“It had to be modular and mobile so that we could target a relatively isolated period of time over the life cycle of these projects,” he says.

“Maybe your pad has a life span of 8 to 15 years; our thought on the design side was that we wanted to be sure that we could accommodate really short utilization times, a 4 to 5 year window, and then they could shift it to another pad.

1/40th the scale

Designing surface facilities for pad-level solvent recovery is basically just about changing the location of some equipment and decreasing the need for the distribution piping to take the solvent from the CPF, Bilton says.

Hive’s goal is to isolate solvent recovery infrastructure to the well pad.

“The intent is we’re basically recovering about 90 per cent of what comes back to the wellhead,” Phenix says, adding there may be adjustments based on reservoir characteristics, solvent selection and operational philosophies.

“If you were to design this for full field, you’d basically have to design it for what the facility was sized for, whereas here there’s 40 pads maybe that feed some of those massive facilities; we’re really taking this down to 1/40 of the scale.”

Hive expects its first standardized pad-level solvent system to be in the field and near commissioning toward the end of next year, Phenix says.

 Solvent selection

Research continues into which solvent is best for SAGD implementation, and the choice will impact the requirements for surface facilities. While some producers, such as Cenovus and MEG, have been public about their preference for propane, others are looking at something heavier — Devon Canada Corporation recently started the regulatory process for a new project called Pike 3 that would incorporate diluent co-injection field-wide (DOB, Oct. 3, 2018).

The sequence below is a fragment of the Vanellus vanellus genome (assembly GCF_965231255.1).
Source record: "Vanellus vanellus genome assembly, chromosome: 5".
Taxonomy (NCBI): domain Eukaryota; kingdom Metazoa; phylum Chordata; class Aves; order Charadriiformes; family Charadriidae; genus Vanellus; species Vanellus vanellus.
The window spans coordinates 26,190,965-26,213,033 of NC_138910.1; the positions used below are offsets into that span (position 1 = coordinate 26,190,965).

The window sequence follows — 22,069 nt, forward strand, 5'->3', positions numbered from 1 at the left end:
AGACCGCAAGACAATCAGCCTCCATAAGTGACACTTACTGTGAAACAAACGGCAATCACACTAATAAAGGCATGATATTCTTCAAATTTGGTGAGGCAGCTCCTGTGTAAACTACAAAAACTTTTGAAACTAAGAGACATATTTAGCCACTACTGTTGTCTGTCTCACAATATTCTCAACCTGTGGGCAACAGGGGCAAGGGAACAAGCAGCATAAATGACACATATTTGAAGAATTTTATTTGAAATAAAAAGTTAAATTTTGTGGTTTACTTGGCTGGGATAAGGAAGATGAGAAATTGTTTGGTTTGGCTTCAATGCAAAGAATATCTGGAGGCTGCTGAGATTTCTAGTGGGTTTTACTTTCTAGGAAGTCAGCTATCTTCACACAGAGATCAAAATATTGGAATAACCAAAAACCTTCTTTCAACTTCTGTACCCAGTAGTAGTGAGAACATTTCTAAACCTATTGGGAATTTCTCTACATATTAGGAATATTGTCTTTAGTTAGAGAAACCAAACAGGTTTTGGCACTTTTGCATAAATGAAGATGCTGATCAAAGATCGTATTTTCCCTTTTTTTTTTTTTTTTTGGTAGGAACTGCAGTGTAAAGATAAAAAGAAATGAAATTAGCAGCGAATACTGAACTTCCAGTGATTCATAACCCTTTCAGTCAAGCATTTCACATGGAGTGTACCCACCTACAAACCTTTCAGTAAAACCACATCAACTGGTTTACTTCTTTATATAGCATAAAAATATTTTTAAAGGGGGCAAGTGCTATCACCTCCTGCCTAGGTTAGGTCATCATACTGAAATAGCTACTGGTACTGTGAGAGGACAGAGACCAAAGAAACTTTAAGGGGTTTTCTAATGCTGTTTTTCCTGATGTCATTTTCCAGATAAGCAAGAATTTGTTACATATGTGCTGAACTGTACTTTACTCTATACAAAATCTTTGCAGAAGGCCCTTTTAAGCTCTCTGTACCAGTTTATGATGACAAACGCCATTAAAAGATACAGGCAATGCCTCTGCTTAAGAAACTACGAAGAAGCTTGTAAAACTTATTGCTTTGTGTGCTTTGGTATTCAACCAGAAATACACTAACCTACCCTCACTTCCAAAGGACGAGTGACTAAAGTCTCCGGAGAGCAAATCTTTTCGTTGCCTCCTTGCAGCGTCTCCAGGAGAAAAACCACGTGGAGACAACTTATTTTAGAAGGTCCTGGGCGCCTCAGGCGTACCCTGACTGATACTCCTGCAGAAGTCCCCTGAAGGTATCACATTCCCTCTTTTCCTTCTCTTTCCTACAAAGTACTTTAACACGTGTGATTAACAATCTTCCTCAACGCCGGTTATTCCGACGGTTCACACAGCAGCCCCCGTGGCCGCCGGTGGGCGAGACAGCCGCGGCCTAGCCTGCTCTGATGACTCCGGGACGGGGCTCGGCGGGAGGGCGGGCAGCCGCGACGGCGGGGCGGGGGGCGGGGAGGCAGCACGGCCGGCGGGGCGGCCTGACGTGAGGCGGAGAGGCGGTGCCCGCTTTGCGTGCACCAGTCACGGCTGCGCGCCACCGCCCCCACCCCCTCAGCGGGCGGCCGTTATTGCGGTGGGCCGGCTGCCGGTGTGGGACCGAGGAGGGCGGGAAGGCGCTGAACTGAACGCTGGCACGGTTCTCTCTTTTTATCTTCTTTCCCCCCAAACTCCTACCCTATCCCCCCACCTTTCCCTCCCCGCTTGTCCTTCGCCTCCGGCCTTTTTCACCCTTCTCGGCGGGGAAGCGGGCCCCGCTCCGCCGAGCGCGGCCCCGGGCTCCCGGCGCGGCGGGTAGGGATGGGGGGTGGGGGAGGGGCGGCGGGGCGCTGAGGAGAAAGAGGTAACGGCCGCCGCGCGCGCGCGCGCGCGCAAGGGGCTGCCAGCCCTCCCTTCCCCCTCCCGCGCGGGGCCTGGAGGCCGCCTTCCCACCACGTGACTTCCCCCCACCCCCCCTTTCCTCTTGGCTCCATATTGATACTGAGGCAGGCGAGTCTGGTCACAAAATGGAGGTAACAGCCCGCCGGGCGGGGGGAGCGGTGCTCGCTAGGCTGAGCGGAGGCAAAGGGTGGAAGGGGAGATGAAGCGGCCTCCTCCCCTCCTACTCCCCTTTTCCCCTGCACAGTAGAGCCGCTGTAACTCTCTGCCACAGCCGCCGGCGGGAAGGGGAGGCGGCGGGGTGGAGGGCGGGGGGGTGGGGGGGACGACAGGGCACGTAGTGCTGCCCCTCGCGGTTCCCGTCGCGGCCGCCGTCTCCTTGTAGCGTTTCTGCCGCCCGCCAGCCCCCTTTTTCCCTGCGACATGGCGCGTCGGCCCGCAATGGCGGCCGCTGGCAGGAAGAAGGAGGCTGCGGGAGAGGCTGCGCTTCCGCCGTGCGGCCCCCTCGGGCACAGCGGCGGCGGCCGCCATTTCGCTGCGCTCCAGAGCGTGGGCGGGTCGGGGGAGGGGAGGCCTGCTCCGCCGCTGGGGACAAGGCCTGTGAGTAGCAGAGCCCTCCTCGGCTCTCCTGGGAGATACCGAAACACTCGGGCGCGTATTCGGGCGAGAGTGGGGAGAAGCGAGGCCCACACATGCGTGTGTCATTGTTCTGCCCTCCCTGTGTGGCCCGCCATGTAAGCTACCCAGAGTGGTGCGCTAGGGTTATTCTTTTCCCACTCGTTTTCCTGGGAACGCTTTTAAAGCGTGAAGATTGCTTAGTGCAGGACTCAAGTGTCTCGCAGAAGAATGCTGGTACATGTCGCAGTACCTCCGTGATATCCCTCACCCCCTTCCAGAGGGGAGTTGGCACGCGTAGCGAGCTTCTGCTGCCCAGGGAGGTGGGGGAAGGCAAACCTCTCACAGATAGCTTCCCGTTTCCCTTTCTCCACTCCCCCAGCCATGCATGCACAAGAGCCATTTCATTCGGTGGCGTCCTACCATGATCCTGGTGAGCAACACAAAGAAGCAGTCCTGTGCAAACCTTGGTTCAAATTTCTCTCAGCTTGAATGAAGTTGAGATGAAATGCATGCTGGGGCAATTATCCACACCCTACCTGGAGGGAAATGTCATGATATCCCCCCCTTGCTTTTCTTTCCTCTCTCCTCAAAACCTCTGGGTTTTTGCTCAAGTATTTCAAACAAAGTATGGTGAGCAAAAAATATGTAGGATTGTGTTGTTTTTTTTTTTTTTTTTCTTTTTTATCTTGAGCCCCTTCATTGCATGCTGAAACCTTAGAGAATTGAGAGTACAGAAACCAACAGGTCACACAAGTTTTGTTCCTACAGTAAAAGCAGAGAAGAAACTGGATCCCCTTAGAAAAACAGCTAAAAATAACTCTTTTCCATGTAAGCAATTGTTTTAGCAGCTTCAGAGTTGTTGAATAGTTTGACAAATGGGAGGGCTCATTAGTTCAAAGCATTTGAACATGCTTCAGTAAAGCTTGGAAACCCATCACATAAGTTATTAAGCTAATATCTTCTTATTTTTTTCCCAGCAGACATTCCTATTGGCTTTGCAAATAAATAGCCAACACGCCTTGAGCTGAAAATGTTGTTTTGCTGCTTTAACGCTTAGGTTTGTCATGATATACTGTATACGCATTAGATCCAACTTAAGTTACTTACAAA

“For a butane or propane you might need 60 per cent instantaneous recovery. If you can’t get that recovery, and if you’re just burning something that is arguably more valuable than the bitumen, then it’s a fairly tough economic case to make,” Wynveen says. “That’s even more so when you’re talking about diluent, where the price premium is quite significant. For more of a diluent-based solvent, if you can’t recover at least 80 per cent, then your economics don’t really stand a chance.”

According to Bilton, there may not be any need to recover diluent at all.

“You might be able to leave that in the emulsion and in the oil that you sell and not have to add as much diluent in your sales line,” he says, but adds that diluent may not be as effective as lighter solvents downhole.

“I think that the fact that Cenovus has publicly stated they’re using propane is a strong indicator of its effectiveness.”

Efficiency and GHGs

When it comes to big new projects in the future, Phenix believes the pad-level approach will have benefits despite the efficiencies that can be won through full pre-designed CPF implementation.

“I think once people start to go down this path where they have so much flexibility and optionality on a pad-to-pad basis, they may rethink the benefit that’s created by doing the CPF all up front,” he says.

Whatever the deployment approach, it’s important for solvents to become part of in situ oilsands development, Wynveen says.

“I think that by and large, irrespective of the GHGs, companies should be moving in this direction. And then when you layer on the incremental cost from GHGs, it just further reinforces the fact that this is a commercially viable next step.”